Biopsy - cone; Cervical conization; CKC; Cervical intraepithelial neoplasia - cone biopsy; CIN - cone biopsy; Precancerous changes of the cervix - cone biopsy; Cervical cancer - cone biopsy; Squamous intraepithelial lesion - cone biopsy; LSIL - cone biopsy; HSIL - cone biopsy; Low-grade cone biopsy; High-grade cone biopsy; Carcinoma in situ-cone biopsy; CIS - cone biopsy; ASCUS - cone biopsy; Atypical glandular cells - cone biopsy; AGUS - cone biopsy; Atypical squamous cells - cone biopsy; Pap smear - cone biopsy; HPV - cone biopsy; Human papilloma virus - cone biopsy; Cervix - cone biopsy; Colposcopy - cone biopsy
A cone biopsy (conization) is surgery to remove a sample of abnormal tissue from the cervix. The cervix is the lower part of the uterus (womb) that opens at the top of the vagina. Abnormal changes in the cells on the surface of the cervix is called cervical dysplasia.
This procedure is done in the hospital or in a surgery center. During the procedure:
Most of the time, you will be able to go home the same day as the procedure.
You may be asked to not eat or drink for 6 to 8 hours before the test.
After the procedure, you may have some cramping or discomfort for about a week. For about 4 to 6 weeks avoid:
For 2 to 3 weeks after the procedure, you may have discharge that is:
Cone biopsy is done to detect cervical cancer or early changes that lead to cancer. A cone biopsy is done if a test called colposcopy cannot find the cause of an abnormal Pap smear.
Cone biopsy may also be used to treat:
A normal result means there are no precancerous or cancerous cells in the cervix.
Most often, abnormal results mean that there are precancerous or cancerous cells in the cervix. These changes are called cervical intraepithelial neoplasia (CIN). The changes are divided into 3 groups:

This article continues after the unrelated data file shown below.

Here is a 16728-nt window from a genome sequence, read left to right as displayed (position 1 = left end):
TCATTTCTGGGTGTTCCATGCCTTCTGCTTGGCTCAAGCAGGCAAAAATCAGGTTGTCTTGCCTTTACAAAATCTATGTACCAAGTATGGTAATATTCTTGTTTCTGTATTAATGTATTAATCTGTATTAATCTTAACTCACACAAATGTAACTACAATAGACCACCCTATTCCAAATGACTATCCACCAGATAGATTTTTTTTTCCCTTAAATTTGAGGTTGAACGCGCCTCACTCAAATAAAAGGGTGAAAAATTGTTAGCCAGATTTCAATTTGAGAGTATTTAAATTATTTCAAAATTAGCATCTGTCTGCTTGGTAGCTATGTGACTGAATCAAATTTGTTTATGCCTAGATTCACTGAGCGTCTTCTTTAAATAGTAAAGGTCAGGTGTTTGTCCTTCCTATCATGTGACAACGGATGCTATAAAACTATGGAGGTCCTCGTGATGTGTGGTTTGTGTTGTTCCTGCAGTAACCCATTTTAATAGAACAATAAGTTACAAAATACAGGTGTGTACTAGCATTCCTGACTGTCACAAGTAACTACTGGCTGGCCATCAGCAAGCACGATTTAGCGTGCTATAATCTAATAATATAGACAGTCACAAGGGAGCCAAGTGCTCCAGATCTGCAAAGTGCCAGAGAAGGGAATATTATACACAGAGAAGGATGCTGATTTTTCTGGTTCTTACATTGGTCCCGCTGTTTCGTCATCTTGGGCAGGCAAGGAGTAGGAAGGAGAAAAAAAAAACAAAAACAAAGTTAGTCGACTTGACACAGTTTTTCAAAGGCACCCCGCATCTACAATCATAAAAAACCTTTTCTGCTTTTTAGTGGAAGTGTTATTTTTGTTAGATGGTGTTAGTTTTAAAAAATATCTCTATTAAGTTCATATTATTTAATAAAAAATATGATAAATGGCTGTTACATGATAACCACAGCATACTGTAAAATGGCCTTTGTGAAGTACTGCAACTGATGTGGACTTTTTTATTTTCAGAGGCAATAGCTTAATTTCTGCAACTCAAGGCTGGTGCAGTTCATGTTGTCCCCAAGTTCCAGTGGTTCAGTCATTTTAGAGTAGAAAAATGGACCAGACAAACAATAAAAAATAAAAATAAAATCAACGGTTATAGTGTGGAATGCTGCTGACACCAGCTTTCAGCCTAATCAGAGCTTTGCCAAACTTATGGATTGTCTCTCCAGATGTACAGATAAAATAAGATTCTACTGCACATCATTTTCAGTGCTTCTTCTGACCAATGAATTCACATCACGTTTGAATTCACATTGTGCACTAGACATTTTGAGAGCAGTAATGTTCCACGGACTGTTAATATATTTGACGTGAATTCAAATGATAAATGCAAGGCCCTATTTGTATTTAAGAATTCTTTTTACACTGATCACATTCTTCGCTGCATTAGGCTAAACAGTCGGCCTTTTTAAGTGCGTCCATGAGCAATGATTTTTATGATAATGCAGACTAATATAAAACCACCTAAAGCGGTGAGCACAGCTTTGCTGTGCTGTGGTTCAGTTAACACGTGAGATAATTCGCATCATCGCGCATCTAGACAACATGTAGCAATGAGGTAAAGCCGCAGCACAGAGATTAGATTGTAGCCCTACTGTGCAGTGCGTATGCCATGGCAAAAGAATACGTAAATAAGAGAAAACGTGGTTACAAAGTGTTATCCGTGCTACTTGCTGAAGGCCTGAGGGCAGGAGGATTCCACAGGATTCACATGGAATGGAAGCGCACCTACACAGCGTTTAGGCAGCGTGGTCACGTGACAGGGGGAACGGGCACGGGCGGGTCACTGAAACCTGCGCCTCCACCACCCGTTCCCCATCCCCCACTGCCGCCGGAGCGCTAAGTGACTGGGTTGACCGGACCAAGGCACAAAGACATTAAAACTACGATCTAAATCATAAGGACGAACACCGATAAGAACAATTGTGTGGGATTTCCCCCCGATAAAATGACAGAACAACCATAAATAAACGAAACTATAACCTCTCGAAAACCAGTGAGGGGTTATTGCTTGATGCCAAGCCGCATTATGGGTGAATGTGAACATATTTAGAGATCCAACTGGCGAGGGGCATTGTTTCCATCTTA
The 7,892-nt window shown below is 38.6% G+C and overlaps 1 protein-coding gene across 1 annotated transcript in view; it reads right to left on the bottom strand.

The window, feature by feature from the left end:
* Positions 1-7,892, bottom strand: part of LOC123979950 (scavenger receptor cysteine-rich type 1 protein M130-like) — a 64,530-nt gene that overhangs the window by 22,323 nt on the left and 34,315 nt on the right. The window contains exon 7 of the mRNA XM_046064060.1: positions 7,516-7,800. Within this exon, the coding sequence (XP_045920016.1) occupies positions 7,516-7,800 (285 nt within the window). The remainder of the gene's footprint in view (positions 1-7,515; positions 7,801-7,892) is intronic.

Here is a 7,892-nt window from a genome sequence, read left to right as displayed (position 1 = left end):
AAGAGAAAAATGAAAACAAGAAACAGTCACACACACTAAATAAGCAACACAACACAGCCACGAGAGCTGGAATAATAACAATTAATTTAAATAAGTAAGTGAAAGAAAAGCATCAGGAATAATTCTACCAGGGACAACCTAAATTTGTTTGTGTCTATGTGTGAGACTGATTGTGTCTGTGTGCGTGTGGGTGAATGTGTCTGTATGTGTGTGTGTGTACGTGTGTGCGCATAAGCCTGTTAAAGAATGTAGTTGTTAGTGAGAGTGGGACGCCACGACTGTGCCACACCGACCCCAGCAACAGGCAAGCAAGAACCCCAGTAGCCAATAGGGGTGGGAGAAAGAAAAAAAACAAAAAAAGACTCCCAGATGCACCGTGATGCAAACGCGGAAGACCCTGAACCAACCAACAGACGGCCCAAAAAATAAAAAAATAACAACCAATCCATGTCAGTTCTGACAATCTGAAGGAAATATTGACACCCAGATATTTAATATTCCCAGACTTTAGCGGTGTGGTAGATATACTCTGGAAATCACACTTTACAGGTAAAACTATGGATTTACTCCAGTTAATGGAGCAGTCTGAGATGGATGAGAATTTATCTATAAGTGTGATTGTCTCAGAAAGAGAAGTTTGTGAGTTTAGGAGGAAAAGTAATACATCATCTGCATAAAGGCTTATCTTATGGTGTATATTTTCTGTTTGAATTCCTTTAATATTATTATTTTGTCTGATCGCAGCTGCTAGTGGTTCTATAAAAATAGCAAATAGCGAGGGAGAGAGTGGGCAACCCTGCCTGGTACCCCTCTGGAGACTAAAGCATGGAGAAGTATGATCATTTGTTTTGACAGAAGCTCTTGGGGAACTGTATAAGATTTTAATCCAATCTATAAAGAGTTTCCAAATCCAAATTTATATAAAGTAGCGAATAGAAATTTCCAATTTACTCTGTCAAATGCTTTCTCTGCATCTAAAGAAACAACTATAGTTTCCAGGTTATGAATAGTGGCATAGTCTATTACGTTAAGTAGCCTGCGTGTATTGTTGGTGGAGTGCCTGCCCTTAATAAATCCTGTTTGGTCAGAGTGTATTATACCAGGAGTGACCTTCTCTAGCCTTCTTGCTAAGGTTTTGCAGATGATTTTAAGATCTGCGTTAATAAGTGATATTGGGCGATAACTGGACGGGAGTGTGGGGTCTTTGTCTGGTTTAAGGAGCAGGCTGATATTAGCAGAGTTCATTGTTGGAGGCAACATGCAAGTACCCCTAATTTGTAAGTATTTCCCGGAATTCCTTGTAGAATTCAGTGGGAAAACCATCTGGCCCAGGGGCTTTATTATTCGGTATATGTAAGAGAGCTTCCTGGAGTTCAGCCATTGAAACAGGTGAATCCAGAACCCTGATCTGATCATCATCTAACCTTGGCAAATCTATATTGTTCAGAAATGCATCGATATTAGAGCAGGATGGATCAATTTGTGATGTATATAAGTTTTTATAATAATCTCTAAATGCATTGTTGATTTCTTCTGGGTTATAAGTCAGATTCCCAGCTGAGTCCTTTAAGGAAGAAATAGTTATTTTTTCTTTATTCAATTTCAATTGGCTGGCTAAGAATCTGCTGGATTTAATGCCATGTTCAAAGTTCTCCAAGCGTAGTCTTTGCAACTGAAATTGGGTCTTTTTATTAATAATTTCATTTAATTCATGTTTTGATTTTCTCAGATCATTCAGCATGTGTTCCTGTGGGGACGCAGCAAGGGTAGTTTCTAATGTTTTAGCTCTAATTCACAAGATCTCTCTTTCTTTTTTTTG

Abnormal results may also be due to cervical cancer.
Risks of cone biopsy include:
Cone biopsy may also make it hard for your provider to interpret abnormal Pap smear results in the future.
Cohen PA, Jhingran A, Oaknin A, Denny L. Cervical cancer. Lancet. 2019;393(10167):169-182. PMID: 30638582 pubmed.ncbi.nlm.nih.gov/30638582/.
Salcedo MP, Baker ES, Schmeler KM. Intraepithelial neoplasia of the lower genital tract (cervix, vagina, vulva): etiology, screening, diagnosis, management. In: Lobo RA, Gershenson DM, Lentz GM, Valea FA, eds. Comprehensive Gynecology. 7th ed. Philadelphia, PA: Elsevier; 2017:chap 28.
Watson LA. Cervical conization. In: Fowler GC, ed. Pfenninger and Fowler's Procedures for Primary Care. 4th ed. Philadelphia, PA: Elsevier; 2020: chap 128.BACK TO TOP
Review Date: 1/1/2020
Reviewed By: John D. Jacobson, MD, Professor of Obstetrics and Gynecology, Loma Linda University School of Medicine, Loma Linda Center for Fertility, Loma Linda, CA. Also reviewed by David Zieve, MD, MHA, Medical Director, Brenda Conaway, Editorial Director, and the A.D.A.M. Editorial team.
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